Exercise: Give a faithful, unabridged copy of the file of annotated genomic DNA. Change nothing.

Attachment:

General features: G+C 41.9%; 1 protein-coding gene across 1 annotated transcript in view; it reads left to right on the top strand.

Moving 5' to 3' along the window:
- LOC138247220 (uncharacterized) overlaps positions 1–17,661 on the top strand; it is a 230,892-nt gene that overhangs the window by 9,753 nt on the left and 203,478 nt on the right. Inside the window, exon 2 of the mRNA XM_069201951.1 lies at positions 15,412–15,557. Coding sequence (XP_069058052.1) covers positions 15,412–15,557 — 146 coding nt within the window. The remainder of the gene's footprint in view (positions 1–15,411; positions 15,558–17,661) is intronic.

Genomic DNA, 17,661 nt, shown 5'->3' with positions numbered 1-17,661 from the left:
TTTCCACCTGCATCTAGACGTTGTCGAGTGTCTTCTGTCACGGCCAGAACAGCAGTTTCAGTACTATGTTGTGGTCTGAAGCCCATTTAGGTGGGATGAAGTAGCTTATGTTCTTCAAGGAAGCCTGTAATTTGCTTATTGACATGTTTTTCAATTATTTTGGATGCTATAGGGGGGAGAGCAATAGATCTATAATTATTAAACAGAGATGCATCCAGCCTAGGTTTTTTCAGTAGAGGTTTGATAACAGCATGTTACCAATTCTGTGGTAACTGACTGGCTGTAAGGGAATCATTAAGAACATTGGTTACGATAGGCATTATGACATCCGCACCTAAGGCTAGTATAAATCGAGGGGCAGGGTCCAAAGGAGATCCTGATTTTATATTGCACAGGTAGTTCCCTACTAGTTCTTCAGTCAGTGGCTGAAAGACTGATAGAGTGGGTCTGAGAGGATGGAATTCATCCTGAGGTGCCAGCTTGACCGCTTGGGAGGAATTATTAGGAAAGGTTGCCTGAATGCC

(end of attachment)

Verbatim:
General features: G+C 41.9%; 1 protein-coding gene across 1 annotated transcript in view; it reads left to right on the top strand.

Moving 5' to 3' along the window:
- LOC138247220 (uncharacterized) overlaps positions 1–17,661 on the top strand; it is a 230,892-nt gene that overhangs the window by 9,753 nt on the left and 203,478 nt on the right. Inside the window, exon 2 of the mRNA XM_069201951.1 lies at positions 15,412–15,557. Coding sequence (XP_069058052.1) covers positions 15,412–15,557 — 146 coding nt within the window. The remainder of the gene's footprint in view (positions 1–15,411; positions 15,558–17,661) is intronic.

Genomic DNA, 17,661 nt, shown 5'->3' with positions numbered 1-17,661 from the left:
TTTCCACCTGCATCTAGACGTTGTCGAGTGTCTTCTGTCACGGCCAGAACAGCAGTTTCAGTACTATGTTGTGGTCTGAAGCCCATTTAGGTGGGATGAAGTAGCTTATGTTCTTCAAGGAAGCCTGTAATTTGCTTATTGACATGTTTTTCAATTATTTTGGATGCTATAGGGGGGAGAGCAATAGATCTATAATTATTAAACAGAGATGCATCCAGCCTAGGTTTTTTCAGTAGAGGTTTGATAACAGCATGTTACCAATTCTGTGGTAACTGACTGGCTGTAAGGGAATCATTAAGAACATTGGTTACGATAGGCATTATGACATCCGCACCTAAGGCTAGTATAAATCGAGGGGCAGGGTCCAAAGGAGATCCTGATTTTATATTGCACAGGTAGTTCCCTACTAGTTCTTCAGTCAGTGGCTGAAAGACTGATAGAGTGGGTCTGAGAGGATGGAATTCATCCTGAGGTGCCAGCTTGACCGCTTGGGAGGAATTATTAGGAAAGGTTGCCTGAATGCC